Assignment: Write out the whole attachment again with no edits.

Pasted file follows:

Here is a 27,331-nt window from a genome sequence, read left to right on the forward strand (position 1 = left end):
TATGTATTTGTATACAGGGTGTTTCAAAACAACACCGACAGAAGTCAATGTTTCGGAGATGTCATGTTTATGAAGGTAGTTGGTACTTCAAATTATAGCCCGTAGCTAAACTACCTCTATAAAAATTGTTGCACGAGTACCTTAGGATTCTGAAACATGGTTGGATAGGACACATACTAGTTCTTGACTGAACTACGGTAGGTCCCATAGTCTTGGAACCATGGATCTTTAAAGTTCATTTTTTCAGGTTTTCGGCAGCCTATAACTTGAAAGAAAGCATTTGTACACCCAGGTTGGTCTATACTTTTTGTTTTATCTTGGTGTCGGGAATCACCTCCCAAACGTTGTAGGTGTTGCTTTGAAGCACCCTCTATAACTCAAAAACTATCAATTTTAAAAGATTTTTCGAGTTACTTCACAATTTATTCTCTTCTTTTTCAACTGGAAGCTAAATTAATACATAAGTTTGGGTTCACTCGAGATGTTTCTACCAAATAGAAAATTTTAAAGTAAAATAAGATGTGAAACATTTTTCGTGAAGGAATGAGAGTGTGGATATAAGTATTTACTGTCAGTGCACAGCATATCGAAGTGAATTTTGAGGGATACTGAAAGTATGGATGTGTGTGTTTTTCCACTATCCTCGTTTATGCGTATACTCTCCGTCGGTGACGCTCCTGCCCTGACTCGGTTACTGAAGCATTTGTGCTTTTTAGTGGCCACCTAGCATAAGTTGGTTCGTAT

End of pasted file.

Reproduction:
Here is a 27,331-nt window from a genome sequence, read left to right on the forward strand (position 1 = left end):
TATGTATTTGTATACAGGGTGTTTCAAAACAACACCGACAGAAGTCAATGTTTCGGAGATGTCATGTTTATGAAGGTAGTTGGTACTTCAAATTATAGCCCGTAGCTAAACTACCTCTATAAAAATTGTTGCACGAGTACCTTAGGATTCTGAAACATGGTTGGATAGGACACATACTAGTTCTTGACTGAACTACGGTAGGTCCCATAGTCTTGGAACCATGGATCTTTAAAGTTCATTTTTTCAGGTTTTCGGCAGCCTATAACTTGAAAGAAAGCATTTGTACACCCAGGTTGGTCTATACTTTTTGTTTTATCTTGGTGTCGGGAATCACCTCCCAAACGTTGTAGGTGTTGCTTTGAAGCACCCTCTATAACTCAAAAACTATCAATTTTAAAAGATTTTTCGAGTTACTTCACAATTTATTCTCTTCTTTTTCAACTGGAAGCTAAATTAATACATAAGTTTGGGTTCACTCGAGATGTTTCTACCAAATAGAAAATTTTAAAGTAAAATAAGATGTGAAACATTTTTCGTGAAGGAATGAGAGTGTGGATATAAGTATTTACTGTCAGTGCACAGCATATCGAAGTGAATTTTGAGGGATACTGAAAGTATGGATGTGTGTGTTTTTCCACTATCCTCGTTTATGCGTATACTCTCCGTCGGTGACGCTCCTGCCCTGACTCGGTTACTGAAGCATTTGTGCTTTTTAGTGGCCACCTAGCATAAGTTGGTTCGTAT